January 6, at 29 weeks, I was back at the hospital for an ultrasound and doctor’s appointment. Though everything looked fine in the ultrasound, she wanted the girls’ heartbeats monitored. The nurse could not find two distinct heartbeats, and with lots of dips, my doctor readmitted me to the hospital. The plan was that if the monitoring went well that night and the next morning, I would be discharged back to outpatient day monitoring. Unfortunately, the girls had a plan of their own. First thing in the morning January 7, the coldest day we’ve had in years, my nurse could not get two distinct heartbeats, and with even more dips and cord pinches, I was banned from eating and my doctor was called. During rounds, the doctors told me, while I was still hooked up to the monitor, that I may be meeting my girls that day. I called Jason and he arrived in a flash. After spending the day hooked up to the monitor, with constant dips in their heart rates, and then with contractions starting, my doctor made the decision for the girls to be born.
I was transferred to labour and delivery and given magnesium, meant to act as a neuro protector, which gave me hot flashes and made me feel sick. At 7 PM, after a day of waiting, I was wheeled into the surgical room. At 7:29, Twin B, Raegan Alexandra was born weighing 2 lbs, 4 ounces, and at 7:32, Twin A, Ella Noël was born weighing 2 lbs, 10 ounces. They did not cry when they were born and were whisked away before I could see or hold them. As I lay on the operating table, I watched on the monitor above me as the smallest babies I had ever seen were worked on by the NICU staff, and all I could think was they had so much hair for being so little. I wouldn’t get to meet them until the next day, and they wouldn’t be home for another 80 days, but my girls were both here. We had survived the pregnancy and beaten the odds. Now, at six months corrected, our girls are drawn to each other, just like when I was pregnant and they would find themselves heart to heart, and I know it was all worth it.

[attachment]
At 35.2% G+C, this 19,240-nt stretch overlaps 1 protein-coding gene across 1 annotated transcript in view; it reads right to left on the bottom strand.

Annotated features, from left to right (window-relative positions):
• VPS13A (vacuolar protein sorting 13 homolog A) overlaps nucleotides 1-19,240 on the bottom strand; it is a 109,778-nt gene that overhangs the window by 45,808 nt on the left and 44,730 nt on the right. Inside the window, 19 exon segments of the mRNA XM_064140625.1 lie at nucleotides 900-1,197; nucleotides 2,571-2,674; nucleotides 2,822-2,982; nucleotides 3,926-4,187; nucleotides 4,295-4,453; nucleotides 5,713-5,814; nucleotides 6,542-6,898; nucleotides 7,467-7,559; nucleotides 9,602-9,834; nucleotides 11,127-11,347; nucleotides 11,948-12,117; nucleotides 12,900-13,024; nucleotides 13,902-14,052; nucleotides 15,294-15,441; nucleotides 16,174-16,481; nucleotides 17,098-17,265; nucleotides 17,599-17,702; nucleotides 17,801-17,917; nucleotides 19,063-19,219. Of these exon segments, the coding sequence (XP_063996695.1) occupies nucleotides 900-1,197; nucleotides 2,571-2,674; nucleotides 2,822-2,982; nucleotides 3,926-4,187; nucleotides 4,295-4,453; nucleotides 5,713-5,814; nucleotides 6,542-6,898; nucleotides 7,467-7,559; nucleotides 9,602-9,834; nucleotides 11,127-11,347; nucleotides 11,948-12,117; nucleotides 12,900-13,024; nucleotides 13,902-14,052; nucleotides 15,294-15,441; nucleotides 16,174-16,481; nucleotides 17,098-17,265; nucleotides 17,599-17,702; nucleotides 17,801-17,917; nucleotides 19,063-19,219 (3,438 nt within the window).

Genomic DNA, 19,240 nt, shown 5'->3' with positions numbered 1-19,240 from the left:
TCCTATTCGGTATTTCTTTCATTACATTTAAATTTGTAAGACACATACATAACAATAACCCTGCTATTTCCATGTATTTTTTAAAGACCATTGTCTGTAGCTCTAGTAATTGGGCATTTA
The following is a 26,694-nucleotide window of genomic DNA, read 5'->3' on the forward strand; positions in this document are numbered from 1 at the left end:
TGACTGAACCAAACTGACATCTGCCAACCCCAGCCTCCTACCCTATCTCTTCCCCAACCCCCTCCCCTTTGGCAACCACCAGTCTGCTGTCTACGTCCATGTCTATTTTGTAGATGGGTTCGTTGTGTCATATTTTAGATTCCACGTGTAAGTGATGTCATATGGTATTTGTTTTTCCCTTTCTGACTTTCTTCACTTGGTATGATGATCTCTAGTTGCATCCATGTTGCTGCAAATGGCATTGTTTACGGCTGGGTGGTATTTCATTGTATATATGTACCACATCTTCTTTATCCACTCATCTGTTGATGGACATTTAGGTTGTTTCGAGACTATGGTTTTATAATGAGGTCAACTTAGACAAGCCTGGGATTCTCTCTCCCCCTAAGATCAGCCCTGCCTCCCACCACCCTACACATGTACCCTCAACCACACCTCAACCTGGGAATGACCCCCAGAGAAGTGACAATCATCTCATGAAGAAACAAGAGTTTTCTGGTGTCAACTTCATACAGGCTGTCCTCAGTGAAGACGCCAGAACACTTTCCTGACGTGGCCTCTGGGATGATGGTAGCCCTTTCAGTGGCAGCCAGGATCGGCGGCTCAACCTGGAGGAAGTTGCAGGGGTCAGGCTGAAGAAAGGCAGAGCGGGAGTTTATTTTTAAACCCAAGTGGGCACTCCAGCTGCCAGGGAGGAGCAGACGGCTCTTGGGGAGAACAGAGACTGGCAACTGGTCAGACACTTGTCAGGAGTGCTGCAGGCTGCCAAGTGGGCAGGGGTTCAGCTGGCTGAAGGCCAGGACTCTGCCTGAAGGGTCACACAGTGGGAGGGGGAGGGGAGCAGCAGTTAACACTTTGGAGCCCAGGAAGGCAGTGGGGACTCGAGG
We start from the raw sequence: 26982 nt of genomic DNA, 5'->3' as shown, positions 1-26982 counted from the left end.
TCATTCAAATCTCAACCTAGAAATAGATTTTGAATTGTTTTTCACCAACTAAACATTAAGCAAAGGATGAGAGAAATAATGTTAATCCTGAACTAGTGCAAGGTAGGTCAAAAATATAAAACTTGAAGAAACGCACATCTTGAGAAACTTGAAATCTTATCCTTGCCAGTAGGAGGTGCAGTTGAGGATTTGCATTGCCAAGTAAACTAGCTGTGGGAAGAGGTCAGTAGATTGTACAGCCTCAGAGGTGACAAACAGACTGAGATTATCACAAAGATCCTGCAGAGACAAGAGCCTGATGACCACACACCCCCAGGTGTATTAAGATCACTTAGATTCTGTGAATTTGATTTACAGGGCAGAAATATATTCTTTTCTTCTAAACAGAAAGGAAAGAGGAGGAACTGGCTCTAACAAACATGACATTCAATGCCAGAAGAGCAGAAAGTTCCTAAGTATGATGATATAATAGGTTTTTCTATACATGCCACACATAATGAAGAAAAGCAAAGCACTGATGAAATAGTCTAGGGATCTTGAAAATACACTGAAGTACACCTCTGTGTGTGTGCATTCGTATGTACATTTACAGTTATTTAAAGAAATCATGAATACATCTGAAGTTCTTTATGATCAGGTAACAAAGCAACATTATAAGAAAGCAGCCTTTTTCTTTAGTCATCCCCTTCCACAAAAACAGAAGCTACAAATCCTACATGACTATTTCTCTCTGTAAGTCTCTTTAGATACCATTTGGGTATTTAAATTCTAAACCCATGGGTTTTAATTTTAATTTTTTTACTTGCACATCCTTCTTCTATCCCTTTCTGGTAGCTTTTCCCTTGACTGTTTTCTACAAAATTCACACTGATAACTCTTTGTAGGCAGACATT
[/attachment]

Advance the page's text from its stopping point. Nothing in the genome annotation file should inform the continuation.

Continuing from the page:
Alyssa Keel has worked as a social worker in both Canada and the U.S. for several years. Living in Toronto, Alyssa is mum to a rambunctious, curious, and loving two year-old boy and seven month old identical twin girls. During her high-risk mono mono twin pregnancy, Alyssa began blogging, an extension of her love of writing. Alyssa loves taking photos and impromptu dance parties with her son. Follow Alyssa and her family’s adventures at adventureswithmultiples.com.